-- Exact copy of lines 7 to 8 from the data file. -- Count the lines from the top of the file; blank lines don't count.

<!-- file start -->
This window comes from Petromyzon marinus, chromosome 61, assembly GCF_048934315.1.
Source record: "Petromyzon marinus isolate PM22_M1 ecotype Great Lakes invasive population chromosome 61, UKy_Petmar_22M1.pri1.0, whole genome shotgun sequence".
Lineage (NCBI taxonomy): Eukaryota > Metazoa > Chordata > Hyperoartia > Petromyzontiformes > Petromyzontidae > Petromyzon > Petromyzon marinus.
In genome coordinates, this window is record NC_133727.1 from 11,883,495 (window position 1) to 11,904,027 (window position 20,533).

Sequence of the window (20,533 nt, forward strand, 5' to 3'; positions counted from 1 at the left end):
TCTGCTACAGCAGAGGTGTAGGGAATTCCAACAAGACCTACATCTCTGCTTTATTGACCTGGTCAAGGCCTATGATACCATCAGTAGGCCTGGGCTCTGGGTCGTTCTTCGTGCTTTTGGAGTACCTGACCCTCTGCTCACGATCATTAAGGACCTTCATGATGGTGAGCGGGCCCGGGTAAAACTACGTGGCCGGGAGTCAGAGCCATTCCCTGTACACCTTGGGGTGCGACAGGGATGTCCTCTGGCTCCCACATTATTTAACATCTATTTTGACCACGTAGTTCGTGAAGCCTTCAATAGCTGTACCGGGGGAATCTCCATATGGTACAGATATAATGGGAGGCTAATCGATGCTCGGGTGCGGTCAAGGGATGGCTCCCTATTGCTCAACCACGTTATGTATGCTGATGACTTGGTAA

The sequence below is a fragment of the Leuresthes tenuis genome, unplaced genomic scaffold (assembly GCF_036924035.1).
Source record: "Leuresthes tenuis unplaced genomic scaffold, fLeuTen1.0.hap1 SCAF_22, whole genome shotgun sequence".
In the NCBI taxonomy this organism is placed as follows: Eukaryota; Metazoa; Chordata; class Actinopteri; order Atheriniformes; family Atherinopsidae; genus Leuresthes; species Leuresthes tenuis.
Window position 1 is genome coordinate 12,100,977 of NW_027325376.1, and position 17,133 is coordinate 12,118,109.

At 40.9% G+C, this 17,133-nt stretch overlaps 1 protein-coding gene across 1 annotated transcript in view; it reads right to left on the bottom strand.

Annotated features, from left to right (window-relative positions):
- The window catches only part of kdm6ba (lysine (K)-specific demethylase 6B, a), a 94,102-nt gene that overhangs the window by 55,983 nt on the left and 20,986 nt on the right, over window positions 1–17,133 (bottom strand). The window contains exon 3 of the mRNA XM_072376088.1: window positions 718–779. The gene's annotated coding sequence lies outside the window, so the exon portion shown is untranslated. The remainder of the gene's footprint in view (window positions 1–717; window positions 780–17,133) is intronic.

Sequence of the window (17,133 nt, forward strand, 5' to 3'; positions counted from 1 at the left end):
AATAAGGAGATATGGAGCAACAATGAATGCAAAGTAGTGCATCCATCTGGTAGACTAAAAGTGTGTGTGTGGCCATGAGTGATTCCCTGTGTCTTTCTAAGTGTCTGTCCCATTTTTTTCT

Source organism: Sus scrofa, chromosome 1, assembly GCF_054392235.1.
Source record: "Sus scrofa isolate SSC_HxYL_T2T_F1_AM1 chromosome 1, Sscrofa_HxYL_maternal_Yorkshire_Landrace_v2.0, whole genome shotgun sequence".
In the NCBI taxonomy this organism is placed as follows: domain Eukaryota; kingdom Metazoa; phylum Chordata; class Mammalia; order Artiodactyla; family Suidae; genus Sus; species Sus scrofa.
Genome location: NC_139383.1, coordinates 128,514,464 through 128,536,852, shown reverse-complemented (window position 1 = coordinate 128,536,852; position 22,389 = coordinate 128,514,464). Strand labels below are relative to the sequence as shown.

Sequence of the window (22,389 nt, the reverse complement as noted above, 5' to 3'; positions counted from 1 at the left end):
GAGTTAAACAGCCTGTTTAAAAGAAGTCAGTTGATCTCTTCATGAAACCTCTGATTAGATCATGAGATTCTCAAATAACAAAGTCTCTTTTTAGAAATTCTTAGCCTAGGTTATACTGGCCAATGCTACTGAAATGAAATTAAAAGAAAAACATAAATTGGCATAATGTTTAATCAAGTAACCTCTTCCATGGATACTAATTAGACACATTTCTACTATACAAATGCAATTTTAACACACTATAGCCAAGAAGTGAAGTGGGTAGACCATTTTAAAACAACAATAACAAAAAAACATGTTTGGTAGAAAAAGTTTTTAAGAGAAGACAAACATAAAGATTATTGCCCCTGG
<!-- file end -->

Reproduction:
The sequence below is a fragment of the Leuresthes tenuis genome, unplaced genomic scaffold (assembly GCF_036924035.1).
Source record: "Leuresthes tenuis unplaced genomic scaffold, fLeuTen1.0.hap1 SCAF_22, whole genome shotgun sequence".